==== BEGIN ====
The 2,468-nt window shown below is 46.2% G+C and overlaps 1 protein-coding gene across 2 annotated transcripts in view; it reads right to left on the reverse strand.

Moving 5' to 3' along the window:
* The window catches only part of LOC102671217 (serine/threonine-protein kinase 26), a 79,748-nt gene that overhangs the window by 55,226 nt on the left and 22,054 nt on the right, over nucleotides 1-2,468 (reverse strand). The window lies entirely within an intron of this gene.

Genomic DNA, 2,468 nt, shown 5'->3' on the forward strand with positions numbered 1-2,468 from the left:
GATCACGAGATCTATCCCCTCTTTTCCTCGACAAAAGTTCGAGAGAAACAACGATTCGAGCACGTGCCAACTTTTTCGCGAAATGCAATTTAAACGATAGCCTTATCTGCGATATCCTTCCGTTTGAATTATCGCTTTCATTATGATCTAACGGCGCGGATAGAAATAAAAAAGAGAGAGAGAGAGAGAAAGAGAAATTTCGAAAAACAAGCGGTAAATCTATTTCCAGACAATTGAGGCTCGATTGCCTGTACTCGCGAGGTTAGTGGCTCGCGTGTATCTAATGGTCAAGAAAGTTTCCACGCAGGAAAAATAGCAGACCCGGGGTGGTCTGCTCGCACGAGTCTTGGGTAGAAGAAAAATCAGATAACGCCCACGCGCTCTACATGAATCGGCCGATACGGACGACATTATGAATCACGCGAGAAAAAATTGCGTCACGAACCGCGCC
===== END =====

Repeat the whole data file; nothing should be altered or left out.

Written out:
The 2,468-nt window shown below is 46.2% G+C and overlaps 1 protein-coding gene across 2 annotated transcripts in view; it reads right to left on the reverse strand.

Moving 5' to 3' along the window:
* The window catches only part of LOC102671217 (serine/threonine-protein kinase 26), a 79,748-nt gene that overhangs the window by 55,226 nt on the left and 22,054 nt on the right, over nucleotides 1-2,468 (reverse strand). The window lies entirely within an intron of this gene.

Genomic DNA, 2,468 nt, shown 5'->3' on the forward strand with positions numbered 1-2,468 from the left:
GATCACGAGATCTATCCCCTCTTTTCCTCGACAAAAGTTCGAGAGAAACAACGATTCGAGCACGTGCCAACTTTTTCGCGAAATGCAATTTAAACGATAGCCTTATCTGCGATATCCTTCCGTTTGAATTATCGCTTTCATTATGATCTAACGGCGCGGATAGAAATAAAAAAGAGAGAGAGAGAGAGAAAGAGAAATTTCGAAAAACAAGCGGTAAATCTATTTCCAGACAATTGAGGCTCGATTGCCTGTACTCGCGAGGTTAGTGGCTCGCGTGTATCTAATGGTCAAGAAAGTTTCCACGCAGGAAAAATAGCAGACCCGGGGTGGTCTGCTCGCACGAGTCTTGGGTAGAAGAAAAATCAGATAACGCCCACGCGCTCTACATGAATCGGCCGATACGGACGACATTATGAATCACGCGAGAAAAAATTGCGTCACGAACCGCGCC